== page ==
Magazine article Screen International

Road North

Magazine article Screen International

Road North

Article excerpt

Dir: Mika Kaurismaki. Finland. 2012. 110mins

Road North, Mika Kaurismaki's latest, takes the story of drunk dead-beat dad who came to dinner after decades and transforms into a road movie. The warm sweet comedy of family reunions and revealed secrets is as mainstream as this veteran bad-boy director gets. Getting beyond the mainstream of Finland's market will be its challenge.

Mika Kaurismaki stalwarts will appreciate some trademark elements here.

A huge hit in Finland, thanks to stars Vesa-Matti Loiri and Samuli Edelmann who connected with multiple generations at the country's box office, this mass market story will play festivals but probably won't get farther than a fraction of European art houses, skipping the non-Finnish masses. Prospects in English-speaking markets are slim, and the comedy's gentleness will test the loyalty of Mika Kaurismaki fans, whose tastes might tend toward something earthier. The same wholesomeness, however, positions Road North well for television internationally.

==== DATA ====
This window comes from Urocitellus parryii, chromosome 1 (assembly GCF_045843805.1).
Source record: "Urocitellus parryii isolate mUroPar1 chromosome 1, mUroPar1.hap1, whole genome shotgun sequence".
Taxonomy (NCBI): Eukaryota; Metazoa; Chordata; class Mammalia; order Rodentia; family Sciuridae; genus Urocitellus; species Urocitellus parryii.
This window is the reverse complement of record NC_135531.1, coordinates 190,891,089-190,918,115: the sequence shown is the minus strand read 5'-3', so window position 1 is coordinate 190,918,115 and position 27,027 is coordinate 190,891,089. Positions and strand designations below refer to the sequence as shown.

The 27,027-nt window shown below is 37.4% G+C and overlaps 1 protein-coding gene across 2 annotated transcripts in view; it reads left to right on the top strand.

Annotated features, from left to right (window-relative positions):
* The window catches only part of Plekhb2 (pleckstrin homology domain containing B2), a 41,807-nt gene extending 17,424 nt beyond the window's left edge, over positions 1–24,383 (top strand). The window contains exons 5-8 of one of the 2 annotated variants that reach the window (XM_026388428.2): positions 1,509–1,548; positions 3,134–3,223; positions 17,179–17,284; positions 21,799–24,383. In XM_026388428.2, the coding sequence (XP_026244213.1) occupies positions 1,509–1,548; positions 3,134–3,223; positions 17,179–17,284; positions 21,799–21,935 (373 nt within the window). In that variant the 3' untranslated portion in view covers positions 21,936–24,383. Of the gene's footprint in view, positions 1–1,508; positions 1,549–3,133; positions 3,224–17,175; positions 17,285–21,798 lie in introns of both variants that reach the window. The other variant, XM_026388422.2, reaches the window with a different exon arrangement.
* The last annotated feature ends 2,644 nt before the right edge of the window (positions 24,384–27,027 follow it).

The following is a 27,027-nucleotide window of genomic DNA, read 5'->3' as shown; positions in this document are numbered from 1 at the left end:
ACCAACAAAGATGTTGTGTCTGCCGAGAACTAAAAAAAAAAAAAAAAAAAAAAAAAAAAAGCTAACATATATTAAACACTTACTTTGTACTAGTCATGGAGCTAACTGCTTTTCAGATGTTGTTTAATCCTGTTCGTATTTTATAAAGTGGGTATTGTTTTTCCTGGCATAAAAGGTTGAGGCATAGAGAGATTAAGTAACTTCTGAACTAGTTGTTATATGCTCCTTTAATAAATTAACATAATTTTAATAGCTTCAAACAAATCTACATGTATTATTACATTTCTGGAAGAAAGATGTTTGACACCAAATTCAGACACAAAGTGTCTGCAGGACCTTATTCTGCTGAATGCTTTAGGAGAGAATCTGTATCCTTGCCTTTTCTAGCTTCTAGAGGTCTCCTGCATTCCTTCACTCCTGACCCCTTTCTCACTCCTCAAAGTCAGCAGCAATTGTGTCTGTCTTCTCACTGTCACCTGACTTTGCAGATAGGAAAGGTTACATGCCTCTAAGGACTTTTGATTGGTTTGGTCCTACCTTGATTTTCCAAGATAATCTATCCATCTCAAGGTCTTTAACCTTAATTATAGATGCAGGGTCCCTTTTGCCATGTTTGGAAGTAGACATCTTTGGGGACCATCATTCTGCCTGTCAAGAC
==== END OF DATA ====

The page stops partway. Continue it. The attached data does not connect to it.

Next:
There's plenty of charm - and sheer size - to elephantine Leo (Loiri), who returns to Finland from years away at sea. Surprising son Timo (Edelmann), a distinguished and fastidious pianist, the Finnish Falstaff drinks, smokes and steals an American car in Helsinki so the two can head north.

No surprise, the journey gets this odd couple into lots of trouble. Kaurismaki directs the action like road vaudeville, where the audience can see collisions coming, in the expectation that the crowd will revel as the stars are the butt of every joke.

Unlike road movies that speed through as social x-rays of whatever land they're in, Road North explores the territory of the family, with Timo and his half-sister venting their long -suppressed feelings of abandonment, and causing plenty of collateral damage.

Kaurismaki doesn't go much deeper than familiar psychology, preferring grand guignol to subtlety, yet Loiri, robed in one garish shirt after another, has a broad enough vocabulary of bawdy fat-man shtick to keep the laughs alive through almost two hours - which will be long for non-Finns. …

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